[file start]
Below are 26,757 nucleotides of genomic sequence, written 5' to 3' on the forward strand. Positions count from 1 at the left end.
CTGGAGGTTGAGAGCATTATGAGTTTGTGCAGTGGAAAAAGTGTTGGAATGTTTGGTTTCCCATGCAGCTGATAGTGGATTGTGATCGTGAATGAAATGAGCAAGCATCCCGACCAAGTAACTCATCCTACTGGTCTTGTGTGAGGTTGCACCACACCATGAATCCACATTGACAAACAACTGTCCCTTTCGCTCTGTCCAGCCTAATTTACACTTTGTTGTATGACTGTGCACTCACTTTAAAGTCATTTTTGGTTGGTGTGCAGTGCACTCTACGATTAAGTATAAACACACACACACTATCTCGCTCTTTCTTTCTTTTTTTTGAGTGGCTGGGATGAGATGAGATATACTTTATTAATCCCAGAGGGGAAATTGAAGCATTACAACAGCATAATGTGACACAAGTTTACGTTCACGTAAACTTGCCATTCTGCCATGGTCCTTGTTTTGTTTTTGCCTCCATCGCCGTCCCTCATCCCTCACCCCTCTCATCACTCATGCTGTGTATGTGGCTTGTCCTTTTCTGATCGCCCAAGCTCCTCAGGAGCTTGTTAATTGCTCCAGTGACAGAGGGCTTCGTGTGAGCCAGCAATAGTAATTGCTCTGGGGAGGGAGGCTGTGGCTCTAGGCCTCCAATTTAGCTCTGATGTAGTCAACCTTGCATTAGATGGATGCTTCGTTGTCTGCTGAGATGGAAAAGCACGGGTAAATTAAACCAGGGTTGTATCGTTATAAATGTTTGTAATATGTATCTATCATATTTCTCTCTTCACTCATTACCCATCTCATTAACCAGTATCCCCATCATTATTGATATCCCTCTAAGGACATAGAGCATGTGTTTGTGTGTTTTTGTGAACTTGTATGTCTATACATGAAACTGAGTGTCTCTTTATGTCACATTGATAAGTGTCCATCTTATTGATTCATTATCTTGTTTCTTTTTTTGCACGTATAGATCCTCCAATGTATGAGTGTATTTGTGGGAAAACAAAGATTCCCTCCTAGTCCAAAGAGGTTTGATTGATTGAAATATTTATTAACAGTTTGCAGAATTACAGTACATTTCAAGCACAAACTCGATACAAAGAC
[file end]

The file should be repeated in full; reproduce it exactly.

Below are 26,757 nucleotides of genomic sequence, written 5' to 3' on the forward strand. Positions count from 1 at the left end.
CTGGAGGTTGAGAGCATTATGAGTTTGTGCAGTGGAAAAAGTGTTGGAATGTTTGGTTTCCCATGCAGCTGATAGTGGATTGTGATCGTGAATGAAATGAGCAAGCATCCCGACCAAGTAACTCATCCTACTGGTCTTGTGTGAGGTTGCACCACACCATGAATCCACATTGACAAACAACTGTCCCTTTCGCTCTGTCCAGCCTAATTTACACTTTGTTGTATGACTGTGCACTCACTTTAAAGTCATTTTTGGTTGGTGTGCAGTGCACTCTACGATTAAGTATAAACACACACACACTATCTCGCTCTTTCTTTCTTTTTTTTGAGTGGCTGGGATGAGATGAGATATACTTTATTAATCCCAGAGGGGAAATTGAAGCATTACAACAGCATAATGTGACACAAGTTTACGTTCACGTAAACTTGCCATTCTGCCATGGTCCTTGTTTTGTTTTTGCCTCCATCGCCGTCCCTCATCCCTCACCCCTCTCATCACTCATGCTGTGTATGTGGCTTGTCCTTTTCTGATCGCCCAAGCTCCTCAGGAGCTTGTTAATTGCTCCAGTGACAGAGGGCTTCGTGTGAGCCAGCAATAGTAATTGCTCTGGGGAGGGAGGCTGTGGCTCTAGGCCTCCAATTTAGCTCTGATGTAGTCAACCTTGCATTAGATGGATGCTTCGTTGTCTGCTGAGATGGAAAAGCACGGGTAAATTAAACCAGGGTTGTATCGTTATAAATGTTTGTAATATGTATCTATCATATTTCTCTCTTCACTCATTACCCATCTCATTAACCAGTATCCCCATCATTATTGATATCCCTCTAAGGACATAGAGCATGTGTTTGTGTGTTTTTGTGAACTTGTATGTCTATACATGAAACTGAGTGTCTCTTTATGTCACATTGATAAGTGTCCATCTTATTGATTCATTATCTTGTTTCTTTTTTTGCACGTATAGATCCTCCAATGTATGAGTGTATTTGTGGGAAAACAAAGATTCCCTCCTAGTCCAAAGAGGTTTGATTGATTGAAATATTTATTAACAGTTTGCAGAATTACAGTACATTTCAAGCACAAACTCGATACAAAGAC